The Road to Now-logo

The Road to Now

History Podcasts >

The Road to Now is a series of interviews and conversations that trace the historical roots of today’s events. Hosted by Bob Crawford of the Avett Brothers & Dr. Benjamin Sawyer of Middle Tennessee State University, this podcast brings pressing questions and exceptional guests to the table to explain how our shared and personal past has shaped the road that brought us to where we are now.

The Road to Now is a series of interviews and conversations that trace the historical roots of today’s events. Hosted by Bob Crawford of the Avett Brothers & Dr. Benjamin Sawyer of Middle Tennessee State University, this podcast brings pressing questions and exceptional guests to the table to explain how our shared and personal past has shaped the road that brought us to where we are now.
More Information


Nashville, TN


The Road to Now is a series of interviews and conversations that trace the historical roots of today’s events. Hosted by Bob Crawford of the Avett Brothers & Dr. Benjamin Sawyer of Middle Tennessee State University, this podcast brings pressing questions and exceptional guests to the table to explain how our shared and personal past has shaped the road that brought us to where we are now.








#129 RTN Third Anniversary Party w/ Matt Negrin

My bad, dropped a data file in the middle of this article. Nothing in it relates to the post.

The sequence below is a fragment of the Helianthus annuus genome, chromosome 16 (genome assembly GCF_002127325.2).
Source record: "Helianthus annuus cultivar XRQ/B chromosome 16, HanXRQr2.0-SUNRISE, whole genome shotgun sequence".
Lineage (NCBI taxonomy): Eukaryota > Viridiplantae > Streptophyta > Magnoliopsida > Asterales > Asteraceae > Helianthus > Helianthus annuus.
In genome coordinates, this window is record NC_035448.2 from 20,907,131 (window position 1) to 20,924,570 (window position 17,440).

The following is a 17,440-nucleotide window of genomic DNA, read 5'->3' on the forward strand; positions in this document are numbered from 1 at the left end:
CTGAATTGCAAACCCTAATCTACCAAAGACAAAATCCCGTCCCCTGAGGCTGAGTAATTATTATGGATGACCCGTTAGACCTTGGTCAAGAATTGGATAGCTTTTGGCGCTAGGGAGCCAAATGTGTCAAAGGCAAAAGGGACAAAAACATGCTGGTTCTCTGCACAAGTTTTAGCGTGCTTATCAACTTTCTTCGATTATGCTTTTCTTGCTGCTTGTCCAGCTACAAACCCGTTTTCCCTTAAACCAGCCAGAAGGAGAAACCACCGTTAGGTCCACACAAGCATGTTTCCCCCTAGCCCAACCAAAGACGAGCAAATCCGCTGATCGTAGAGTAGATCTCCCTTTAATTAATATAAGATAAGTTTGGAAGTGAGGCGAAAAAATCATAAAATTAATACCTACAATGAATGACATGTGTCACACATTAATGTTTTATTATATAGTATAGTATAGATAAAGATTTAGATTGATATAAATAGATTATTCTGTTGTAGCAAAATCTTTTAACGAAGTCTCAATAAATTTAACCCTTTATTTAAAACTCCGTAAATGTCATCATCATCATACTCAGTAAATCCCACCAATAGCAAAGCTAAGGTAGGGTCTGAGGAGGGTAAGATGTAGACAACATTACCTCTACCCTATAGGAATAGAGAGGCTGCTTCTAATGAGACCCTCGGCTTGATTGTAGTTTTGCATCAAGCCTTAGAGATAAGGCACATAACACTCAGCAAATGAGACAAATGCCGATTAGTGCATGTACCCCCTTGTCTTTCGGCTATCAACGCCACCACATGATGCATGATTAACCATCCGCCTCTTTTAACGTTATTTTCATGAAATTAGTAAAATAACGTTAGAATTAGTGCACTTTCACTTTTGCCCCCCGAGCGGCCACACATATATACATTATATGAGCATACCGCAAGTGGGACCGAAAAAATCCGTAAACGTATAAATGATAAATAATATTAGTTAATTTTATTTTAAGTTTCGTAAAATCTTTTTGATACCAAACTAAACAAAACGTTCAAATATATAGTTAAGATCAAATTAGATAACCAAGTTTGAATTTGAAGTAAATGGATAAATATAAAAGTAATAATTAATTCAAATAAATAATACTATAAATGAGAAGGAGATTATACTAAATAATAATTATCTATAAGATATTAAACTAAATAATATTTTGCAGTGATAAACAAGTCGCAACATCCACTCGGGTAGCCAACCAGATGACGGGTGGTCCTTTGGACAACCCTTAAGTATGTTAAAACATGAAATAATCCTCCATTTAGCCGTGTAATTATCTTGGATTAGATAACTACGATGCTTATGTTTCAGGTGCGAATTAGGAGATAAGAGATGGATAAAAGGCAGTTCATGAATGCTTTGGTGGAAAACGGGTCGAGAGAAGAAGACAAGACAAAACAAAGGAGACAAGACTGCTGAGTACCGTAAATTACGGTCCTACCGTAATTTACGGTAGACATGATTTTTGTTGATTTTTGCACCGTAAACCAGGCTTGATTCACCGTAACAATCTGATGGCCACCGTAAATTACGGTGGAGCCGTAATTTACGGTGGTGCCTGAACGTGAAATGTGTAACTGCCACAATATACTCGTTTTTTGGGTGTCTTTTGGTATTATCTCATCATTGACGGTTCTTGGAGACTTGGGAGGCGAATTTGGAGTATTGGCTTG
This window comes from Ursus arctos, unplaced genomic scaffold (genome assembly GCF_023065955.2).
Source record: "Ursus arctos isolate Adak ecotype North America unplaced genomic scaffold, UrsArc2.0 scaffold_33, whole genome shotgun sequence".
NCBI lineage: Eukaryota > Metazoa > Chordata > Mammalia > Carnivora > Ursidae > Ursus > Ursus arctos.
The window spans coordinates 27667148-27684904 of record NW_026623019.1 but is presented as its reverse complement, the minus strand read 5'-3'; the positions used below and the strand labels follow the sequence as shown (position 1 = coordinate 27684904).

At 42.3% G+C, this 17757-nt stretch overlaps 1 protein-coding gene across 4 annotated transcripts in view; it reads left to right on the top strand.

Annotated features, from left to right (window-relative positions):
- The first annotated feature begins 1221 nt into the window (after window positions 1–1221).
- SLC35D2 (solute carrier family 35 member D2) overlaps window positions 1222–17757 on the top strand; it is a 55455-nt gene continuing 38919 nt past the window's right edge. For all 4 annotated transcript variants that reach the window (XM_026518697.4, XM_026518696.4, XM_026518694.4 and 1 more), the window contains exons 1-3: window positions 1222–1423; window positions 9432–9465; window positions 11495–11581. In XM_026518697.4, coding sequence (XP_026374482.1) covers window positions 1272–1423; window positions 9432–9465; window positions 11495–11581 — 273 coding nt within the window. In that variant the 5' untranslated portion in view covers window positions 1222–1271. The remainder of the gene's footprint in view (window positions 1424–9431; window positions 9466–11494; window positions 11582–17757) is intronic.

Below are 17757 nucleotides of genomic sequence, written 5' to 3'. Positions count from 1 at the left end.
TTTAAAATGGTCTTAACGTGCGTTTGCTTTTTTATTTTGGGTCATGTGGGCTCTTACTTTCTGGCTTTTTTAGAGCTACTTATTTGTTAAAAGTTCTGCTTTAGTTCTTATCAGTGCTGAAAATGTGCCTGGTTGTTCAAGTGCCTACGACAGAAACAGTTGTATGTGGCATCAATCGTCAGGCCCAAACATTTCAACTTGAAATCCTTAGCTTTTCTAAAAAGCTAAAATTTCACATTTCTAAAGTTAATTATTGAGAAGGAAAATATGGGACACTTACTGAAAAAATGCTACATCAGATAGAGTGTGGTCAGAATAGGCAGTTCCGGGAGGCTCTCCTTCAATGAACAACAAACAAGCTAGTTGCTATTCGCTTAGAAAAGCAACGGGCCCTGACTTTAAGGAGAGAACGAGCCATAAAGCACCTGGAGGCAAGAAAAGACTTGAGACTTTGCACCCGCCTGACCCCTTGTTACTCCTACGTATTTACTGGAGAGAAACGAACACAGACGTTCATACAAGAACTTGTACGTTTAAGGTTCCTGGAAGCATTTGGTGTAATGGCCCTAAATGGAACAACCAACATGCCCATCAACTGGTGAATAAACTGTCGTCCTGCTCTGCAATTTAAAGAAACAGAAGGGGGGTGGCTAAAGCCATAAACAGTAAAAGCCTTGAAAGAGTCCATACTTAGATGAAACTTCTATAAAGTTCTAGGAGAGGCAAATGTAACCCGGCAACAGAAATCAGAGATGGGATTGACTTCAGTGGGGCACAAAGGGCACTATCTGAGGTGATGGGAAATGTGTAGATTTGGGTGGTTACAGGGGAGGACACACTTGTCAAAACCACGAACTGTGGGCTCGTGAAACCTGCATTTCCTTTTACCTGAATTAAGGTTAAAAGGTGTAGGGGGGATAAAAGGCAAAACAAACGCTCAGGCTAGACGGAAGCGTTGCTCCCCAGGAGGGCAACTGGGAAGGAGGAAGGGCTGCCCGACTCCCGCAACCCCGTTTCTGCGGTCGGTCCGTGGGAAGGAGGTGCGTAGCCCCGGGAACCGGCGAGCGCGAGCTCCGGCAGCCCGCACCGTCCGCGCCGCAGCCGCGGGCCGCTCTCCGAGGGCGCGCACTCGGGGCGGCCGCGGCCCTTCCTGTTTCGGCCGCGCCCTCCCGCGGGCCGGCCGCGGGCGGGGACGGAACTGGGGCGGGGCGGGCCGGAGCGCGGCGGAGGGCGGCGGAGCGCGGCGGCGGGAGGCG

On May 18 2016, Ben and Bob launched the first three episodes of their new podcast called The Road To Now. One of the guests in those episodes was a young journalist named Matt Negrin, who Bob met during a visit to the set of Bloomberg’s With All Due Respect. In the three years since, Matt Negrin has moved from Bloomberg Politics to Comedy Central, where he is currently Senior Producer at The Daily Show. Even more impressive, Matt has become the all-time record holder for appearances on RTN...


#128 A Frail League of Friendship: The Articles of Confederation w/ Greg Jackson

In 1776, the US declared independence. Eleven years later, in 1787, delegates from 12 states (we’re looking at YOU Rhode Island) got together in Philadelphia and wrote the Constitution. In between those triumphant moments, there was the Articles of Confederation, that “firm league of friendship” that most Americans probably know primarily as something they had to memorize for a history test. HOWEVER The Articles of Confederation, while certainly not a highlight of the American experiment,...


RTN Theology #9: Burying White Privilege: Resurrecting a Badass Christianity w/ Miguel De La Torre

In this episode of RTN Theology, Bob talks with Christian social ethicist-activist, author, and Professor at Iliff School of Theology, Dr. Miguel De La Torre. Bob and Miguel discuss liberation theology and the connection between the theology shared by slaveholders during the antebellum and Civil War periods with the theology professed by many prominent evangelical leaders like Franklin Graham and Jerry Falwell Jr. Del La Torre’s 36th book, Burying White Privilege, was based on his article...


#127 The History of Privacy in Modern America w/ Sarah Igo